Posts Tagged ‘freelance’

Hunting Unicorns in the Gig Economy

Once upon a time, every worker in an organization had a specialty. The person in charge of personnel didn’t do marketing; the accounting team didn’t do project management; and the CEO didn’t lead team-building initiatives at employee off-site meetings.

Then the pendulum swung, and suddenly, everyone was expected to perform ‘other duties as assigned’ without batting an eye. Copywriters were expected to become social media gurus and recruiters felt more like psychologists, vetting personality traits and administering a variety of mental acuity assessments. Video producers and editors are now expected to perform both roles, earning them the combined title of ‘preditors.’ In fact, earlier this week I staffed a television news interview for a client with a local TV station and the reporter (who is also the anchor) acted as his own cameraman, expertly positioning lights, cameras, and interview subjects.

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Confessions of an Accidental Free Agent

There is a lot of chatter about the gig economy — independent contractors, self-employed consultants, on-demand workers, e-lancers, high-lancers — and whatever new terms come out tomorrow that describe this shift in the way people are earning a living. It is usually described in the context of highly capable people choosing a different path, intentionally blazing their own trail, and embracing the American entrepreneurial spirit.

I have a confession. I’ve been an independent consultant for seven years now, and I feel like one day I tripped, tumbled down the proverbial rabbit hole, and ended up in freelance wonderland. Here is the ironic part. Most of the work I do involves advising clients on being intentional and structured in the way they drive their business forward. I help them create strategic business and marketing plans to grow in a deliberate and measurable way. But when it comes to my own consulting practice, it began a little less…deliberately.

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The professional on-demand workforce includes all generations

Older, more experienced independent professionals between the ages of 35-55 are the ones most sought-after by today’s businesses for on-demand assignments. This makes sense, given businesses’ emphasis on proven skills and experience (See previous post). Mid-career professionals satisfy this need.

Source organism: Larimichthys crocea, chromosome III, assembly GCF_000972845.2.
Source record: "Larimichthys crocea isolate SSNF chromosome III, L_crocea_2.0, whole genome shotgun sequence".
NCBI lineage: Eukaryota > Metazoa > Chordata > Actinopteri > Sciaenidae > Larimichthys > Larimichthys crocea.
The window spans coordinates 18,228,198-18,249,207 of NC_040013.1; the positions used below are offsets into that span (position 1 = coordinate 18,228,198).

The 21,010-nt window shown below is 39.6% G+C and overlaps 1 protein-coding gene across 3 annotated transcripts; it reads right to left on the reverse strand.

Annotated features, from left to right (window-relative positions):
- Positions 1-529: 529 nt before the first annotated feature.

Not only does this arrangement work well for employers, it works well for on-demand consultants as well. A professional woman in this age group is often stressed out by balancing career goals with the challenges of caring for a growing family. On-demand work provides her, too, with a good solution.

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But you have a law degree…

I just completed the Intellectual Property LLM degree program at University of Washington School of Law…and the first question I get asked is always: Why aren’t you practicing law? It’s natural to think that after spending 3 or more years in law school, one would then go on to practice law, which I did for several years after receiving my JD from Northwestern University School of Law. But as most law graduates know (whether they practice or not), law school and practicing can lead to so many more opportunities. I’m excited that my next opportunity is Canopy Advisory Group Seattle!

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By 2025, the #1 place to work could be wherever you are sitting

There is a clear shift shaking up today’s labor force. Technological advances and a growing comfort-level with alternative work arrangements are fundamentally changing how people work.

This trend is not just entrepreneurs leaving the “comforts” of corporate America to build a better mousetrap. It also includes service professionals going out on their own – pursuing intellectual, economic, and personal independence and balance.

Companies are using this on-demand talent at higher levels than ever before. In addition, amenities that serve this freelance national are growing rapidly.

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